It’s a Supernova! It’s a Demigod! It’s Rajini! On Man vs Wild

It’s a Supernova!  It’s a Demigod!  It’s Rajini! On Man vs Wild

Within an hour of the news report going public, the memes were out – by the dozen.
“Rajini grills the Bear “
“Man vs Wild renamed ‘Man and Wild vs Rajinikant’”

If Discovery Channel decides to really change the title of the show in honour of its latest guest, it would be a first; but certainly not wonder worthy, but just par for the course! After all, we are not talking about a mere Matinee Idol here, but about an anthropomorphic Force of Nature, a Sixth Element with Seventh Sense, Second to None / Nothing.

……..Now to catch some breath ……

Shivaji Rao Gaekwad’s epic propulsion from being a Bengaluru Bus Conductor to a Universally revered Demigod is too well entrenched in modern mythology to warrant any repetition.

There are no analytical studies that can fully decode the mystery of his undiminished aura, even after 45 years of his Stardom. As a Social Phenomenon, Brand Rajini is unique and, quite simply, inexplicable.

To label the extravagant shows of devotion indulged in by millions of his Fans worldwide as “Mass Hysteria” would be grossly unfair to both the Idol and his worshippers. It never was, or is, a momentary fad like, say an YouTube Sensation, but a steadfast, thriving attachment that ripens as the Fan ages.

Fierce loyalty to a chosen Icon is a genetic wiring common in South Indian blood. The Velavalis and Garudalenkas of medieval times followed the object of their reverence to death. In modern times too, some highly emotional followers of Leaders in Tamil Nadu take the same route. It is a cultural thing in these parts, to become so attached. Western notions of Reason and Logic cannot be used to analyze the Rajini Mystique cultivated in such soil.

See him appear in public, in his nonchalantly natural avatar – grey stubbled, clad in plain white kurta-pyjama and pedestrian chappals . A Star? An Icon? Hardly! This confident acceptance of and being comfortable in his real self are qualities that never fail to charm people. That it is not an act put on to impress others is also evident, even to a casual observer.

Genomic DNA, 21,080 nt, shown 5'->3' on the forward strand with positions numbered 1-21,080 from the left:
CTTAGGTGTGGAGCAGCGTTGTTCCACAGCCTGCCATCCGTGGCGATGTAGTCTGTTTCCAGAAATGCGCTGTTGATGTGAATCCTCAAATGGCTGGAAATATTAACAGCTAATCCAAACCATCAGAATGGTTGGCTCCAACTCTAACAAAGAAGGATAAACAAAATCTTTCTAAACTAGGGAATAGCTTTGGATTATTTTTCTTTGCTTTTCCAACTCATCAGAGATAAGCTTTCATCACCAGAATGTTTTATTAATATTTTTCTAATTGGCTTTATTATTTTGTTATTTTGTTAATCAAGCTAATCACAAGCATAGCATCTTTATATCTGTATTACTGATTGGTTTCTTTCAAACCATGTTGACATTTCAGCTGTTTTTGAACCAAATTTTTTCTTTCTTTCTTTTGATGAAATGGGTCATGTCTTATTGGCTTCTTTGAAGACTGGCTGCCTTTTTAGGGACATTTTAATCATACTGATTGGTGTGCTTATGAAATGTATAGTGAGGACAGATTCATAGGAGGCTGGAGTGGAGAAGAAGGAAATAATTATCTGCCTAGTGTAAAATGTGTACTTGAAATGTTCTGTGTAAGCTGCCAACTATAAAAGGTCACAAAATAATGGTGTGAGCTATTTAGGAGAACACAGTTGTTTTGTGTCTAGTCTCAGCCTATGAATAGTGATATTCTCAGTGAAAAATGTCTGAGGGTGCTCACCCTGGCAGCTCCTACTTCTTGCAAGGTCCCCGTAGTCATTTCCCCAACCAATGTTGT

The adoring millions see in him not an improbably perfect dreamboat, but a very approachable reflection of their own SouthIndian selves, shortcomings and all. And then the same people see the same man on Screen, transformed into an attractive and invincible Hero in trendy wear, acting out their collective fantasy of swatting bad guys like flies in Mumbai slums and romancing doll-like damsels in Reykjavik. Somewhere in between, Thalaivar, The Hero, also plays devoted Caregiver to an aging mother, a savior to a friend in need and an upright citizen sermonising an errant public servant. When the supercharged Fans spray coins and celebrate this larger than life Rajini on the screen with whistling, screaming and dancing, they are merely affirming to themselves that anyone can achieve anything if they have faith in themselves.

The memes and Rajini Jokes are weird to the extreme, but never malicious. They are just offshoots of the immense affection the public lavishes on him. His famous “punch dialogues” are over the top, his “Style”stunts dangerously bordering on juvenile Tom-and-Jerry antics. But Fans will not have it any other way.

How did such a phenomenon come to be?